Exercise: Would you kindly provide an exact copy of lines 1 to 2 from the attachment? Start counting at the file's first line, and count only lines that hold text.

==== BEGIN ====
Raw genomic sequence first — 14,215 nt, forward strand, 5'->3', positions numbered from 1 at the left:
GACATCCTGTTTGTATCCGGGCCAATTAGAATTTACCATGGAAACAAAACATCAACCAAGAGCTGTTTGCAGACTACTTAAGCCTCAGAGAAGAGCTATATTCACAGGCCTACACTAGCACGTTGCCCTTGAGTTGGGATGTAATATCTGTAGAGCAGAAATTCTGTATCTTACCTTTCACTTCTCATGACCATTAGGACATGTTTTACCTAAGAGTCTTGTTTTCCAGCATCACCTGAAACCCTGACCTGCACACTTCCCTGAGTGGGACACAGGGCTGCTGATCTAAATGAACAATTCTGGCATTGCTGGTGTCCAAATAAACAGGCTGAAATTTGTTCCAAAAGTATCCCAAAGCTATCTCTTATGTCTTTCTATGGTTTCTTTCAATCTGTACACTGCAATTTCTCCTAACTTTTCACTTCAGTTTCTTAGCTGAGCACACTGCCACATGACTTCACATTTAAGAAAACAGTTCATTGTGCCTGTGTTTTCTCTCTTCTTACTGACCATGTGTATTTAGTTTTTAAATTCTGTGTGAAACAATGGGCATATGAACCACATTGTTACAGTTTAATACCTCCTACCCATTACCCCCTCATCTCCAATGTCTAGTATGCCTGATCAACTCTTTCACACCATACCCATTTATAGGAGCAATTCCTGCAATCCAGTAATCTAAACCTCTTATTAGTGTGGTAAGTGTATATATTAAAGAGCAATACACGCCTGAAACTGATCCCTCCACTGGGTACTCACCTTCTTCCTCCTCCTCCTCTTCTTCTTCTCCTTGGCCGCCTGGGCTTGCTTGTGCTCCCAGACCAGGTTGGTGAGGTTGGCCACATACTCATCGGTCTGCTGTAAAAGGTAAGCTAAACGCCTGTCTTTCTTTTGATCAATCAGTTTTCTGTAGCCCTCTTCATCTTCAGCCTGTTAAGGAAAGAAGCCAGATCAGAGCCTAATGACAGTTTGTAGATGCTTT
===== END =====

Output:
Raw genomic sequence first — 14,215 nt, forward strand, 5'->3', positions numbered from 1 at the left:
GACATCCTGTTTGTATCCGGGCCAATTAGAATTTACCATGGAAACAAAACATCAACCAAGAGCTGTTTGCAGACTACTTAAGCCTCAGAGAAGAGCTATATTCACAGGCCTACACTAGCACGTTGCCCTTGAGTTGGGATGTAATATCTGTAGAGCAGAAATTCTGTATCTTACCTTTCACTTCTCATGACCATTAGGACATGTTTTACCTAAGAGTCTTGTTTTCCAGCATCACCTGAAACCCTGACCTGCACACTTCCCTGAGTGGGACACAGGGCTGCTGATCTAAATGAACAATTCTGGCATTGCTGGTGTCCAAATAAACAGGCTGAAATTTGTTCCAAAAGTATCCCAAAGCTATCTCTTATGTCTTTCTATGGTTTCTTTCAATCTGTACACTGCAATTTCTCCTAACTTTTCACTTCAGTTTCTTAGCTGAGCACACTGCCACATGACTTCACATTTAAGAAAACAGTTCATTGTGCCTGTGTTTTCTCTCTTCTTACTGACCATGTGTATTTAGTTTTTAAATTCTGTGTGAAACAATGGGCATATGAACCACATTGTTACAGTTTAATACCTCCTACCCATTACCCCCTCATCTCCAATGTCTAGTATGCCTGATCAACTCTTTCACACCATACCCATTTATAGGAGCAATTCCTGCAATCCAGTAATCTAAACCTCTTATTAGTGTGGTAAGTGTATATATTAAAGAGCAATACACGCCTGAAACTGATCCCTCCACTGGGTACTCACCTTCTTCCTCCTCCTCCTCTTCTTCTTCTCCTTGGCCGCCTGGGCTTGCTTGTGCTCCCAGACCAGGTTGGTGAGGTTGGCCACATACTCATCGGTCTGCTGTAAAAGGTAAGCTAAACGCCTGTCTTTCTTTTGATCAATCAGTTTTCTGTAGCCCTCTTCATCTTCAGCCTGTTAAGGAAAGAAGCCAGATCAGAGCCTAATGACAGTTTGTAGATGCTTT